Penetration Tests vs. Vulnerability Scans: The Difference
Everyone involved in IT wants (or at least should want) to run as tight of ship as possible security-wise, from the CTO all the way down to the junior developers and help desk engineers. But we all know security problems will come up from time to time, whether it’s via unpatched software, misconfigured servers, or hacky code jobs. Because sometimes you just don’t know what you don’t know, it’s always a good idea to get an outside party to poke and prod your infrastructure, looking for any weaknesses.
Working with any security vendor always starts with one key question: what kind of engagement do you want to run, a penetration test or a vulnerability scan? They sound pretty similar right? Until you get a quote and see that one might cost 10 or 20 times more! So, which do you need, or do you need both done? How often? What’s the difference? Does your company have certain certifications or regulations that will require either?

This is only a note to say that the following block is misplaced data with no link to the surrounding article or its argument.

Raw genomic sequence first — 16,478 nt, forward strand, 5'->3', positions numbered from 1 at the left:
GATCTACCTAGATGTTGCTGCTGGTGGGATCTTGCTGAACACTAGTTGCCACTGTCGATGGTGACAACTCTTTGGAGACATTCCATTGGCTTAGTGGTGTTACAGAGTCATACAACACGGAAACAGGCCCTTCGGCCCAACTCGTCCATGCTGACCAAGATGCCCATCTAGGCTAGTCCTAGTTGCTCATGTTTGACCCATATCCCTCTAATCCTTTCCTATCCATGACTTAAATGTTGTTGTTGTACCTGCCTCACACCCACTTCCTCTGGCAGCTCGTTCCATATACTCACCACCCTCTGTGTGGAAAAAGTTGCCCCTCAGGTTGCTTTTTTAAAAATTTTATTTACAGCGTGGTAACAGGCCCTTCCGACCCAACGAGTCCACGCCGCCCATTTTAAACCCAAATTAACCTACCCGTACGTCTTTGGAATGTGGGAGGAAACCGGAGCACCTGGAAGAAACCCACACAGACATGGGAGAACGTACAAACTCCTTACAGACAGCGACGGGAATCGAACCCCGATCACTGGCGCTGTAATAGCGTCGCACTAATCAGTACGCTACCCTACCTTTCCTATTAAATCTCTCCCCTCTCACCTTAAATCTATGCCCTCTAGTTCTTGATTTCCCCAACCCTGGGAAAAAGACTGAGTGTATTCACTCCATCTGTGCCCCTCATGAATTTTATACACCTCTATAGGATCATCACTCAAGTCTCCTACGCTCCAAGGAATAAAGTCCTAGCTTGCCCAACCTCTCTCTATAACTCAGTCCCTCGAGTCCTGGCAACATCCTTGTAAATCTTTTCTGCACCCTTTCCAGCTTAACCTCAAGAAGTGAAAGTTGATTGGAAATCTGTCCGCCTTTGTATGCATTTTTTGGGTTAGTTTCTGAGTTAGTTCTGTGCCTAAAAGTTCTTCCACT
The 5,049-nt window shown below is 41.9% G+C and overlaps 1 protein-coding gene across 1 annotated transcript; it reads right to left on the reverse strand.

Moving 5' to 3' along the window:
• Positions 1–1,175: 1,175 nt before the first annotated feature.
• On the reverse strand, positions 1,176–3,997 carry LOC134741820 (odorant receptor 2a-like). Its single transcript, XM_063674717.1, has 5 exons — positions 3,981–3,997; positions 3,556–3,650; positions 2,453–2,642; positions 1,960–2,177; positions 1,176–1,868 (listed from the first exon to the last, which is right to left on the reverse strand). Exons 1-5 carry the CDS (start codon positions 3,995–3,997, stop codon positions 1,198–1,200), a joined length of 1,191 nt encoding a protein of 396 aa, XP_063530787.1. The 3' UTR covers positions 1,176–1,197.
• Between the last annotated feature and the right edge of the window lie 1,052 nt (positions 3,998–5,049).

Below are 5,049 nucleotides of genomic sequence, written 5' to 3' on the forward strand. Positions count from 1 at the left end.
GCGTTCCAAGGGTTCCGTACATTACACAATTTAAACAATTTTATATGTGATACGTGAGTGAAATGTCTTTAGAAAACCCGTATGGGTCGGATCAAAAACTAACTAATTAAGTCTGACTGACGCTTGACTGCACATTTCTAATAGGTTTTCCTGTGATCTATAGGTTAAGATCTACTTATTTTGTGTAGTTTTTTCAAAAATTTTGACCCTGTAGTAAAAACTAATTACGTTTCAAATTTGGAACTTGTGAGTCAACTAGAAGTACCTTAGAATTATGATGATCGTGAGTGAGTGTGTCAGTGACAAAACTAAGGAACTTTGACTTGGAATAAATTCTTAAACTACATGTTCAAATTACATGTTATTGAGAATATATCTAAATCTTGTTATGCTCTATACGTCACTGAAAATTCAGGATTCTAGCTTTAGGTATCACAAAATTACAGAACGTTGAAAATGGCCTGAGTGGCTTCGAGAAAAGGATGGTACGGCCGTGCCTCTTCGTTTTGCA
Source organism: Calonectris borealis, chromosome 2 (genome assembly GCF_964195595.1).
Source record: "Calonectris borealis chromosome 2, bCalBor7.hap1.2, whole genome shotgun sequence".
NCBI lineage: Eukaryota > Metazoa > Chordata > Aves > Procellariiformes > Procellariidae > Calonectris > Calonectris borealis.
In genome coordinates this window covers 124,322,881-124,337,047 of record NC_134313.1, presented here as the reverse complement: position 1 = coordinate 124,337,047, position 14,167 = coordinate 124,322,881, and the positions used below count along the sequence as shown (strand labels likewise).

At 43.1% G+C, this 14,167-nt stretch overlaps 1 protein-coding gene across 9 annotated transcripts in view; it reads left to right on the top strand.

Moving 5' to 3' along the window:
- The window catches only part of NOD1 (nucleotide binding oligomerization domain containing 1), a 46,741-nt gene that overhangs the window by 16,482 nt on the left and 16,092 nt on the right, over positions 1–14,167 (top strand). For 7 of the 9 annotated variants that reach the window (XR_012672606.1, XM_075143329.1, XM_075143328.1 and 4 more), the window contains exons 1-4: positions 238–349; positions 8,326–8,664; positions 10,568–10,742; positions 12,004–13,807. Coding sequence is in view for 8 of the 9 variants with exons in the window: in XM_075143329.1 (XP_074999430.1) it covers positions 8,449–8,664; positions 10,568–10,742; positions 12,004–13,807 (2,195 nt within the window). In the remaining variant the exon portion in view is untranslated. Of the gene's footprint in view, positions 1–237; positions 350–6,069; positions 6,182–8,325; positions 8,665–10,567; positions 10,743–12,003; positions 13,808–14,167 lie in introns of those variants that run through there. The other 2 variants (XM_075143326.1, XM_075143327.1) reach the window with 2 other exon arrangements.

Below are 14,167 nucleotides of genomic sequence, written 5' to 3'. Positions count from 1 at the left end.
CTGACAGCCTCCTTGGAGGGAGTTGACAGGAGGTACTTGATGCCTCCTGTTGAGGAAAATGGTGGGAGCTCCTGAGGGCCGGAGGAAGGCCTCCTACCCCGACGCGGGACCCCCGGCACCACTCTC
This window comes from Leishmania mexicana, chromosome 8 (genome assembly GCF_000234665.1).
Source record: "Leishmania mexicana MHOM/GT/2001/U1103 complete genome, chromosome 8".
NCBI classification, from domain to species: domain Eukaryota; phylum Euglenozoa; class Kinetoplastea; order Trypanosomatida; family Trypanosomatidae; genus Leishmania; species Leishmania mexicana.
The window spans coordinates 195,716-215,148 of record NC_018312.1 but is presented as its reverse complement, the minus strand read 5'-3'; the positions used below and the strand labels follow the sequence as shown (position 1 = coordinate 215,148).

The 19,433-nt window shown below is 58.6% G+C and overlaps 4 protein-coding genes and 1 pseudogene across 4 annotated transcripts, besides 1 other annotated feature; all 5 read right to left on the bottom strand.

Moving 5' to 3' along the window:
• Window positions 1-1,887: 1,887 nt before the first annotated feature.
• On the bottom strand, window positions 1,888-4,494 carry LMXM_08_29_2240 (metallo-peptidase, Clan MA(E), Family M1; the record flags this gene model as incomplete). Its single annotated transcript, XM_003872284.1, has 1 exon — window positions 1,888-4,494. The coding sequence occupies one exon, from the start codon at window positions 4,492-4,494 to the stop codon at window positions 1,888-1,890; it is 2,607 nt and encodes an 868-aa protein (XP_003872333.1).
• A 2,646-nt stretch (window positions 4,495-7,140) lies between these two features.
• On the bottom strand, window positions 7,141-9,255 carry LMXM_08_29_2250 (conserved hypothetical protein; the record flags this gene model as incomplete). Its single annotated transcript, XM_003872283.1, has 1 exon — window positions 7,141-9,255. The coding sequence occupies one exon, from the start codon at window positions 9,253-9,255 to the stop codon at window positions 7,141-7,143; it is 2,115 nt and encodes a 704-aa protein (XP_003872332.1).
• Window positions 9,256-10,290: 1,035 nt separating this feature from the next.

With so many questions to explore, it’s time for the ultimate infosec showdown: Pentest vs Vuln Scan.
In this Corner: Penetration Test
Penetration tests are very involved engagements conducted over the course of days or even weeks, the length is greatly controlled by the scope. Simply put, the more IPs or web apps you ask to be tested, the longer the pentesters will require to conduct a thorough test. They will use a wide variety of tools to conduct the tests depending on the circumstances and services they find on your network.
Speaking of the pentesters, these will be infosec pros with a great breadth and depth of knowledge and experience across network services and web app architecture, frameworks, and development languages. They will generally be credentialed with difficult and expensive certifications from the likes of Offensive Security and SANS.
In other words, a good pentest firm hires top tier infosec talent. These pros will be devoted full time to completing your engagement in the time scoped out. As a professional service, their cost to you will reflect this, so expect pentests to be very expensive.